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I recently wrote a brief explanation of why I believe Ctrip.com (NASDAQ:CTRP) is significantly overpriced, citing most importantly the herd mentality of investors from the United States and Europe who had pushed the company's market cap to over $5B, 20X sales and 55X earnings. This enormous herd obviously saw parallels between CTRP and Priceline.com (NASDAQ:PCLN), which dominates the market it created for discounted travel in the US.

CTRP does provide the same services as PCLN, however it is an entirely different business. China's travel industry is a baby and consumers make purchases at Ctrip.com because it's the only way they know how. American consumers accept Priceline.com as the cheapest way to travel, which it often is, and happily purchase there what they remember paying much more for in the past. Basically, CTRP is a retailer in a new industry and PCLN is a discounter in an established one.

Contrary to what investors seem to expect, CTRP faces broad and significant competition. Chinese airlines even sell tickets directly through discounted online services, as China Eastern Air (NYSE:CEA) does through Taobao.com (OTC:ALBCF). Publicly traded CTRP competitors Sohu.com (NASDAQ:SOHU), Shanda (NASDAQ:SNDA), eLong (NASDAQ:LONG), Baoshinn (BHNN.OB), UTA and TravelSky (TSYHF.PK) are all growing (mostly faster than CTRP) and profitable. SOHU and SNDA both operate leading Chinese search engines and recently announced plans to spin off their travel businesses, so I'm not familiar with their market share or operations specifically in this sector. Ultimately, China's travel market is a new one, almost exclusively on line, extremely competitive and likely to see decreased margins as it saturates.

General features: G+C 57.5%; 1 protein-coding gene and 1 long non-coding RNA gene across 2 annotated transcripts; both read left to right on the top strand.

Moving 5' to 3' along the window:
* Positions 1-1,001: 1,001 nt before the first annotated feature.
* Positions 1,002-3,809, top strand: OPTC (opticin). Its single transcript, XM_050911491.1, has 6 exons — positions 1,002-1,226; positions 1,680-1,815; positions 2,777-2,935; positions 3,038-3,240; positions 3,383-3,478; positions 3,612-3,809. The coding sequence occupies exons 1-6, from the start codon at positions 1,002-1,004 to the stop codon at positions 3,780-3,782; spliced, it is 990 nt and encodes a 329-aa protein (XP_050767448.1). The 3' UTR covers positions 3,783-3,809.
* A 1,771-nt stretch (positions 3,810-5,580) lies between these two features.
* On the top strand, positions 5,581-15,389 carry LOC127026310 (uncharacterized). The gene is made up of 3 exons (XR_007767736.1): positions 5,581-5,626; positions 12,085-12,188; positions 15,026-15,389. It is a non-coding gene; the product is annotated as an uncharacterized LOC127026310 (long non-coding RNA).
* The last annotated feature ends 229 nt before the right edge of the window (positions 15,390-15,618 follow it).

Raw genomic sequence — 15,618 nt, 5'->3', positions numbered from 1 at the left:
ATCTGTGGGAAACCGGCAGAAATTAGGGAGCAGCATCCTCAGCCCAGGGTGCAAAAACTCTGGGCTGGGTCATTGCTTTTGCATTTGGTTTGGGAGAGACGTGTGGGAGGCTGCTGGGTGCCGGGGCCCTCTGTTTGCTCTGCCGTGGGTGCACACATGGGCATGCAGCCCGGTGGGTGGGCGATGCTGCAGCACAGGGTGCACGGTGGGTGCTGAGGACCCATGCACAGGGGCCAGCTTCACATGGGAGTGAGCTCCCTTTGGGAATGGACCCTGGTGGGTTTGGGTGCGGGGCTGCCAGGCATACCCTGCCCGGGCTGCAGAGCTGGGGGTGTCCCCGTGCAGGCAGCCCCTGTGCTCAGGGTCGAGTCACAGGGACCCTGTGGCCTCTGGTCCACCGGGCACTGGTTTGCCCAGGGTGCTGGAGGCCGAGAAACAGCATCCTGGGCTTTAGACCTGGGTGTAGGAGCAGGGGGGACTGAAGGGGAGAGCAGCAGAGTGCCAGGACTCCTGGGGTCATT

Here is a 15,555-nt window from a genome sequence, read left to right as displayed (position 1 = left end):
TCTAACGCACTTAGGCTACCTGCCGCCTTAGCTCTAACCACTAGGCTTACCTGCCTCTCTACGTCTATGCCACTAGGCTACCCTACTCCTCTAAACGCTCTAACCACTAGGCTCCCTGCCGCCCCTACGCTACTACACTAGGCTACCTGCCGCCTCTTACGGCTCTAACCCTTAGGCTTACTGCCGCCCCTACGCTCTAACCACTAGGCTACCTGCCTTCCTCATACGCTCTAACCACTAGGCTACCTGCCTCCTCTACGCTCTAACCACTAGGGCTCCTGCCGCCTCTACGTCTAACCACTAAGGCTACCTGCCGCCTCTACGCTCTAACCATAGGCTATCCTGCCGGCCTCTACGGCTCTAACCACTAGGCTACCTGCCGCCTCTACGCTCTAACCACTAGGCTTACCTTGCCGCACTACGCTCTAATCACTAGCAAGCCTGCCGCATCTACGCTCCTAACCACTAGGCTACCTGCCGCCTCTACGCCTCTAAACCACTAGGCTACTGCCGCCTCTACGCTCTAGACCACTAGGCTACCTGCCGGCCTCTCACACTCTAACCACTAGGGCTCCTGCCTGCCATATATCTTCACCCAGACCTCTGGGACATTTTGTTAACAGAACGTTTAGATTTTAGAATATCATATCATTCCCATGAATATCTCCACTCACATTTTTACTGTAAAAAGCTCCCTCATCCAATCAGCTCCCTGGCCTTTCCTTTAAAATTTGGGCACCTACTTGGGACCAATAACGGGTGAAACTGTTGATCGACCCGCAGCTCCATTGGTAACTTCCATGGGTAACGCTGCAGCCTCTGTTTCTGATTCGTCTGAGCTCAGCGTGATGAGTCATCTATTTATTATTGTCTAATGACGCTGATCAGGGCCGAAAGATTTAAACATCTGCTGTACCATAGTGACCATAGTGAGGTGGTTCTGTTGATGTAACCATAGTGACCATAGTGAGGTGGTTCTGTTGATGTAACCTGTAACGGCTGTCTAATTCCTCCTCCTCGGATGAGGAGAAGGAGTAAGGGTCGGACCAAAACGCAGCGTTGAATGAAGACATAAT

While many stocks have lost some ground in the last week, CTRP is now over 15% off its January peak, largely thanks to a 6% Thursday sell-off immediately following a 2-for-1 split. Some analysts called the split a bullish event and Piper Jaffray upped their target price to $81 (pre-split) a week ago, but this is a case in which the contrarian in me has too much ammo to listen to the cheerleading at all.

Having graduated from La Jolla High School in 2001, I first heard about stock splits as my first economics teacher, family friends and the like explained how investing $5K in local Qualcomm (NASDAQ:QCOM) or another internet company made them fit for retirement (before the bubble burst). Similarly, CTRP has had two magnificent runs, trippling from 2006 to 2007 and again in 2009, earning the stock a "Qualcomm in Y2K-esque" valuation. All else aside, the recent appreciation in CTRP paired with a 2-for-1 split appears bullish for the stock and has likely convinced many to open new long positions. Still, it is the only individual stock in which I hold a short position.

My explanation for the CTRP split is simple. The intent is to attract less educated investors to the table and for institutional investors to dump their 10 figure stakes on the public bit by bit before gravity takes hold of the stock. PCLN shares trade for $200+, so a $75 price tag on shares of CTRP was doubtfully affecting institutional or experienced investor sentiment in the slightest.

Making CTRP trade in the $30s puts it on a lot of people's radars and here's why: Newbies think a lower share price means more upside and there are always newbies cluelessly buying China. Inexperienced investors will convince themselves (as I would have a year ago) that CTRP has upside potential similar to other Chinese stocks in the $20-$40/share price range, despite a market cap of 10 times or more and a valuation that implies growth consistent with years the company had much less competition and higher margins.

Additionally, the increased Piper Jaffray target price for CTRP was less than 10% above the market price at the time, indicating that analysts there are "bluffing with a weak hand" and afraid to provide a target that sounds unrealistic. Insiders have sold multi-million dollar stakes in recent months and institutions have done about twice as much selling as buying in the last month, suggesting the stock has run farther than many knowledgeable folks see as reasonable.

I am not necessarily suggesting shorting CTRP at Friday's price ($32.65), although I believe the stock is still overvalued by 20% or more. If, however, anyone is thinking about buying CTRP, consider yourself warned.

Disclosure: Short CTRP

Source: Why I'm Short Ctrip